The one that actually was the hardest in many ways was the quadriplegic story, and I worked with a guy, I won't say his name, but he lives up in Santa Barbara. I visited him a few times and spent the day with him and he was phenomenal in allowing me into his life and into his chair, and letting me lift the curtain on his real life. We drove in chairs for a mile over highways, and he taught me how to use the chair at the same time that we went to visit his doctor, and he allowed me to watch his colonic bag get changed and how he goes to the bathroom and how his hands look and everything. Actually, I had this huge moment in the middle of the night where, because I'm a nail biter, I realized I can't bite my nails and so I immediately stopped. So, for only like the second time in my life, I didn't bite my nails because that would give everything away. A quadriplegic can't bite his nails.

Then, there was the STEM part of the story, which involved days upon days with this incredible stunt team that Leigh grabbed. Chris Anderson and I also worked with a movement coach and it's the first time I really was about playback because there was a lot of physical storytelling. I also worked with Darren Engstrom, my movement coach and a Cirque Du Soleil dude, too. We didn't want it stiff. We wanted it like bamboo, like Bruce Lee in a way, so that the movement actually ripples instead of feeling stiff. We had to be diligent with everything, and the best part was how Leigh had written it all, and so it became a case of, "How do we now fill in the blanks?"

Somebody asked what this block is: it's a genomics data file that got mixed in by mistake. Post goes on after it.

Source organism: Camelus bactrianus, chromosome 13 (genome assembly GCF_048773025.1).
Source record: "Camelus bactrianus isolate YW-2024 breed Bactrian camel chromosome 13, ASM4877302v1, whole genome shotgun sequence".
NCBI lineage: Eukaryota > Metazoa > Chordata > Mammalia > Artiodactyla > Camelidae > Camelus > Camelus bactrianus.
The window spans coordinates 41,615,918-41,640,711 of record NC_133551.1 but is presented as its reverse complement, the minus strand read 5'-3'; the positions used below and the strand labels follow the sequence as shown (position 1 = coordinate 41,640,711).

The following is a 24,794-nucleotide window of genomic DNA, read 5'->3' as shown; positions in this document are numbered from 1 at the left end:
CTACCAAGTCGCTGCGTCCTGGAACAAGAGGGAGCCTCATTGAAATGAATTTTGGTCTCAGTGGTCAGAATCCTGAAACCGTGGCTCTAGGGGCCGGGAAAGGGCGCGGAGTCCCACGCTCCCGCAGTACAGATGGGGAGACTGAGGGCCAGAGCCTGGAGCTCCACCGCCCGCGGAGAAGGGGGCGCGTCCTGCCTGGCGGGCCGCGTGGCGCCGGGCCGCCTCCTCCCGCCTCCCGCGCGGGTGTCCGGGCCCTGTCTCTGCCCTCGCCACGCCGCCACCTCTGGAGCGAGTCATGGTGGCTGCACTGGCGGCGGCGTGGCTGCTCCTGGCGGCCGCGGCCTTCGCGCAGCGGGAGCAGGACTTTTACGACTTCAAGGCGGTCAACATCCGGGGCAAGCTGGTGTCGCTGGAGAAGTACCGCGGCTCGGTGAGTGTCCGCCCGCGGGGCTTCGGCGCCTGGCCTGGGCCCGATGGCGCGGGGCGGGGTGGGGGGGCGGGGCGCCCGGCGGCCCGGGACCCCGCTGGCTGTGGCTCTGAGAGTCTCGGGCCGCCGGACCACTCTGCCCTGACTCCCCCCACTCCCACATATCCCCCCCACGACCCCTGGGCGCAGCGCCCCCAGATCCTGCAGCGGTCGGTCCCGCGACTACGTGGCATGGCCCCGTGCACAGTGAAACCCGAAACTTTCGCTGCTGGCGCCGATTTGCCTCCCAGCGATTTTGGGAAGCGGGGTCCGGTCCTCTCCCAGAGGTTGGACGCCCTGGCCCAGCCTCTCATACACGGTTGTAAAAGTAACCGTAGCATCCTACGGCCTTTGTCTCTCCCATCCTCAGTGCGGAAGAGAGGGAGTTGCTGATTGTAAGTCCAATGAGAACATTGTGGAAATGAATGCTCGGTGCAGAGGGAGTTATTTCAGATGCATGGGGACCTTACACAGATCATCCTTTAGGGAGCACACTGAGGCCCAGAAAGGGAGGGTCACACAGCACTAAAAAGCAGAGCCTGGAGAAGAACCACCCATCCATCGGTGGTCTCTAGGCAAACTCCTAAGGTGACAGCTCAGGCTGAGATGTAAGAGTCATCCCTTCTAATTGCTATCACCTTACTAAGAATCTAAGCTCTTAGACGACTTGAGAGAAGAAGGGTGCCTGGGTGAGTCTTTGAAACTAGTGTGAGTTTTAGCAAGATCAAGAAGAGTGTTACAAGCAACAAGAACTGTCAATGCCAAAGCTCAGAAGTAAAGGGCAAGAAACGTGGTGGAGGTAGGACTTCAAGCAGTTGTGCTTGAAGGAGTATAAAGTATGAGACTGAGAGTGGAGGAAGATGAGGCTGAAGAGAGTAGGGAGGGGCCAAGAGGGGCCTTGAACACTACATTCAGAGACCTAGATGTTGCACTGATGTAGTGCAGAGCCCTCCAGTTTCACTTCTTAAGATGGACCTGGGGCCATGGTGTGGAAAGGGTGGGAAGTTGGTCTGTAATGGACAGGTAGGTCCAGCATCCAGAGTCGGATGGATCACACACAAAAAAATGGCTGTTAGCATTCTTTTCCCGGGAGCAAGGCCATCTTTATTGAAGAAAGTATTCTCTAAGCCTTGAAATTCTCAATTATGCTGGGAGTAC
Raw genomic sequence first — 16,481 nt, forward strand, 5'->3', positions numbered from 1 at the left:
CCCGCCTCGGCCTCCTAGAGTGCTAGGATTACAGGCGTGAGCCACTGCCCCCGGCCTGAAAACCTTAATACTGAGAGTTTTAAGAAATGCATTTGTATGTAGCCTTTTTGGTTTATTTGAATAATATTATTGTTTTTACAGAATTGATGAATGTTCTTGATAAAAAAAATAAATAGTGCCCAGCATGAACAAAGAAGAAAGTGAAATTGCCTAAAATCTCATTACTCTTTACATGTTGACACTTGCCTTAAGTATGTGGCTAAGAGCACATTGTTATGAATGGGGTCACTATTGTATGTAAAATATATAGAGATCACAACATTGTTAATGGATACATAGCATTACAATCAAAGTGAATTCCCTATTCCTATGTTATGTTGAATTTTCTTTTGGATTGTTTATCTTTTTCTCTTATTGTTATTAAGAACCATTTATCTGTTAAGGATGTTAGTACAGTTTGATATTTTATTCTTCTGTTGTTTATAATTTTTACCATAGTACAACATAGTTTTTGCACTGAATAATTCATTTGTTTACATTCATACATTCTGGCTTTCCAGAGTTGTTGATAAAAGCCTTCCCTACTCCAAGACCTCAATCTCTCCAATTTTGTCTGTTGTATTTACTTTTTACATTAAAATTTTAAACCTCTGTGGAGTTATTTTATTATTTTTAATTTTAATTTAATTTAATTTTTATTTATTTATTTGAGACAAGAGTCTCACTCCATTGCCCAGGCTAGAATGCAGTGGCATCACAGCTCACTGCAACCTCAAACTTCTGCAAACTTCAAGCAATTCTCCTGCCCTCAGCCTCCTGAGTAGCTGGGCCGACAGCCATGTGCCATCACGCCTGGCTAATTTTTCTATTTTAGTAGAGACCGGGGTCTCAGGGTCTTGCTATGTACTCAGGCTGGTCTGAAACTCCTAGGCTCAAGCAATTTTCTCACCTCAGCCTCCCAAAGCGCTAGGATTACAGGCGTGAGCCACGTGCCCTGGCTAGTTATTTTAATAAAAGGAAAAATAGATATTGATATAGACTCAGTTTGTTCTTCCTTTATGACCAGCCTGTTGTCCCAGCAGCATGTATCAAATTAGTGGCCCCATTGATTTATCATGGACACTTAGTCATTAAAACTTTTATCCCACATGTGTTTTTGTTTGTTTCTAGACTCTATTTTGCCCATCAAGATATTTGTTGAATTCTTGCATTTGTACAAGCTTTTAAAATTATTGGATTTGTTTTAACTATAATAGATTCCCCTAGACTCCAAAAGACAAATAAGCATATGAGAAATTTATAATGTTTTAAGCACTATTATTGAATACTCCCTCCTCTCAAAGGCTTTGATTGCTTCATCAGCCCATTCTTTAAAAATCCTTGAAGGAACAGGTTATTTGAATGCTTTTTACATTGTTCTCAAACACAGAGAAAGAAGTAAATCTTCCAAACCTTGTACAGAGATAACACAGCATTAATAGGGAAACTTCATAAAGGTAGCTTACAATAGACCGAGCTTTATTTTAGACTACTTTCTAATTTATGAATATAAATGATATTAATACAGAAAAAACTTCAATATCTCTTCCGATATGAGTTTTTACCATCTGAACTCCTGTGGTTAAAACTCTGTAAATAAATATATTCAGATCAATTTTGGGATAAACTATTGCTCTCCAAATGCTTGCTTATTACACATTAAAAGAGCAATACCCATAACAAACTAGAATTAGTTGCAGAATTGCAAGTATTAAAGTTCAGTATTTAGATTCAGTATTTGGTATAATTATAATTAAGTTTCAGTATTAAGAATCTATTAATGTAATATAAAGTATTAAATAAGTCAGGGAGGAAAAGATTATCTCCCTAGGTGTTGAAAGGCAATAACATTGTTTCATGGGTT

Leigh Whannell: But, it's a hard thing to do. You can write something, but in acting it is a whole different story. I'm so thankful to have met these guys. Without Logan and his dedication, this film wouldn't have worked. It just would have been dead in the water. What Logan does is sell this idea so well and there is no CGI trickery in there. That's just him moving his body and he really sells it.

Both Betty and Logan really gave their all here. Even in the car chase, they were both doing their own driving. I remember Betty saying, "I love that I get to be a badass." I wanted there to be an authenticity, so that everything you saw, you saw the actors. There was a lot that these guys had to do in a short amount of time. We didn't have much money, so I'm so thankful to them for what they brought to the film.


Missed out on our previous SXSW 2018 coverage? Check here to catch up on all of our live coverage from Austin, including Heather's review of Upgrade!

  • Heather Wixson
    About the Author - Heather Wixson

    After falling in love with the horror genre at a very early age, Heather Wixson has spent the last decade carving out a name for herself in the genre world as a both a journalist and as a proponent of independent horror cinema. Wixson is currently the Managing Editor for, and was previously a featured writer at and where her online career began; she’s also been a contributor at FEARnet as well as a panelist for several of their online programs.

    Wixson recently finished her first book, Monster Squad: Celebrating the Artists Behind Cinema's Most Memorable Creatures, and is currently working on her second upcoming book project on special effects artists as well.